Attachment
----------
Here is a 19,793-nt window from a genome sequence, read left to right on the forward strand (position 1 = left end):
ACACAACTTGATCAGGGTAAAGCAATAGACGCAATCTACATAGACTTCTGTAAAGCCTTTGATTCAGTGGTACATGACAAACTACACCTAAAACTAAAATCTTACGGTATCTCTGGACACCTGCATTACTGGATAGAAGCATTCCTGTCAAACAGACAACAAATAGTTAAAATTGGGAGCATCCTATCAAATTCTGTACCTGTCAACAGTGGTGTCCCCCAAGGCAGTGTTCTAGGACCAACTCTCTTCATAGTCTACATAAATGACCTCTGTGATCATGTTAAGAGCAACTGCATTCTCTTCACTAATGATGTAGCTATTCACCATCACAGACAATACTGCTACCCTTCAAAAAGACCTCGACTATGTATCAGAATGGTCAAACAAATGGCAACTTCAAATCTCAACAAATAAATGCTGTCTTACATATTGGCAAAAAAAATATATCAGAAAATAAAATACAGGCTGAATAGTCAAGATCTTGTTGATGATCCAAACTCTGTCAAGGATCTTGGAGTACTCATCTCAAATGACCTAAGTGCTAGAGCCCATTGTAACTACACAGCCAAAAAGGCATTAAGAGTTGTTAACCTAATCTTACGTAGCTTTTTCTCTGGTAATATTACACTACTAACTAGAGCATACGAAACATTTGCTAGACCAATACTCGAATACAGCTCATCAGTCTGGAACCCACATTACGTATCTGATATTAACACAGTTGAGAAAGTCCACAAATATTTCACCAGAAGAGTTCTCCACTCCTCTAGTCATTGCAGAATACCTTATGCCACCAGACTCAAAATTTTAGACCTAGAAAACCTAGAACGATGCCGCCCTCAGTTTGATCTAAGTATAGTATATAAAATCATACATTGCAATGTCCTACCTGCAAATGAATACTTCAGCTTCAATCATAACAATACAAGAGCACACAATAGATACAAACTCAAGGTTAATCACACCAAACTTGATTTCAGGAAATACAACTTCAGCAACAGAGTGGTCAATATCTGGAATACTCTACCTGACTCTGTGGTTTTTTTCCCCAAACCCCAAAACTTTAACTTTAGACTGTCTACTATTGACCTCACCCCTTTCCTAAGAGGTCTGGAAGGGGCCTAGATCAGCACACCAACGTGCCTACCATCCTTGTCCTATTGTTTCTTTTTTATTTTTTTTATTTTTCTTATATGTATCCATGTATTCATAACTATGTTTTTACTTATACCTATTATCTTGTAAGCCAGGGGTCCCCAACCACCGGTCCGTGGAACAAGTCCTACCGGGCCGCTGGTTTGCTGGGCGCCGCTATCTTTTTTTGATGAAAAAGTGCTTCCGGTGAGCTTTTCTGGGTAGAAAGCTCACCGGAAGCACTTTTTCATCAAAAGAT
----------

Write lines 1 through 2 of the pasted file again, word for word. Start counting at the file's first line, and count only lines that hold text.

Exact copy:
Here is a 19,793-nt window from a genome sequence, read left to right on the forward strand (position 1 = left end):
ACACAACTTGATCAGGGTAAAGCAATAGACGCAATCTACATAGACTTCTGTAAAGCCTTTGATTCAGTGGTACATGACAAACTACACCTAAAACTAAAATCTTACGGTATCTCTGGACACCTGCATTACTGGATAGAAGCATTCCTGTCAAACAGACAACAAATAGTTAAAATTGGGAGCATCCTATCAAATTCTGTACCTGTCAACAGTGGTGTCCCCCAAGGCAGTGTTCTAGGACCAACTCTCTTCATAGTCTACATAAATGACCTCTGTGATCATGTTAAGAGCAACTGCATTCTCTTCACTAATGATGTAGCTATTCACCATCACAGACAATACTGCTACCCTTCAAAAAGACCTCGACTATGTATCAGAATGGTCAAACAAATGGCAACTTCAAATCTCAACAAATAAATGCTGTCTTACATATTGGCAAAAAAAATATATCAGAAAATAAAATACAGGCTGAATAGTCAAGATCTTGTTGATGATCCAAACTCTGTCAAGGATCTTGGAGTACTCATCTCAAATGACCTAAGTGCTAGAGCCCATTGTAACTACACAGCCAAAAAGGCATTAAGAGTTGTTAACCTAATCTTACGTAGCTTTTTCTCTGGTAATATTACACTACTAACTAGAGCATACGAAACATTTGCTAGACCAATACTCGAATACAGCTCATCAGTCTGGAACCCACATTACGTATCTGATATTAACACAGTTGAGAAAGTCCACAAATATTTCACCAGAAGAGTTCTCCACTCCTCTAGTCATTGCAGAATACCTTATGCCACCAGACTCAAAATTTTAGACCTAGAAAACCTAGAACGATGCCGCCCTCAGTTTGATCTAAGTATAGTATATAAAATCATACATTGCAATGTCCTACCTGCAAATGAATACTTCAGCTTCAATCATAACAATACAAGAGCACACAATAGATACAAACTCAAGGTTAATCACACCAAACTTGATTTCAGGAAATACAACTTCAGCAACAGAGTGGTCAATATCTGGAATACTCTACCTGACTCTGTGGTTTTTTTCCCCAAACCCCAAAACTTTAACTTTAGACTGTCTACTATTGACCTCACCCCTTTCCTAAGAGGTCTGGAAGGGGCCTAGATCAGCACACCAACGTGCCTACCATCCTTGTCCTATTGTTTCTTTTTTATTTTTTTTATTTTTCTTATATGTATCCATGTATTCATAACTATGTTTTTACTTATACCTATTATCTTGTAAGCCAGGGGTCCCCAACCACCGGTCCGTGGAACAAGTCCTACCGGGCCGCTGGTTTGCTGGGCGCCGCTATCTTTTTTTGATGAAAAAGTGCTTCCGGTGAGCTTTTCTGGGTAGAAAGCTCACCGGAAGCACTTTTTCATCAAAAGAT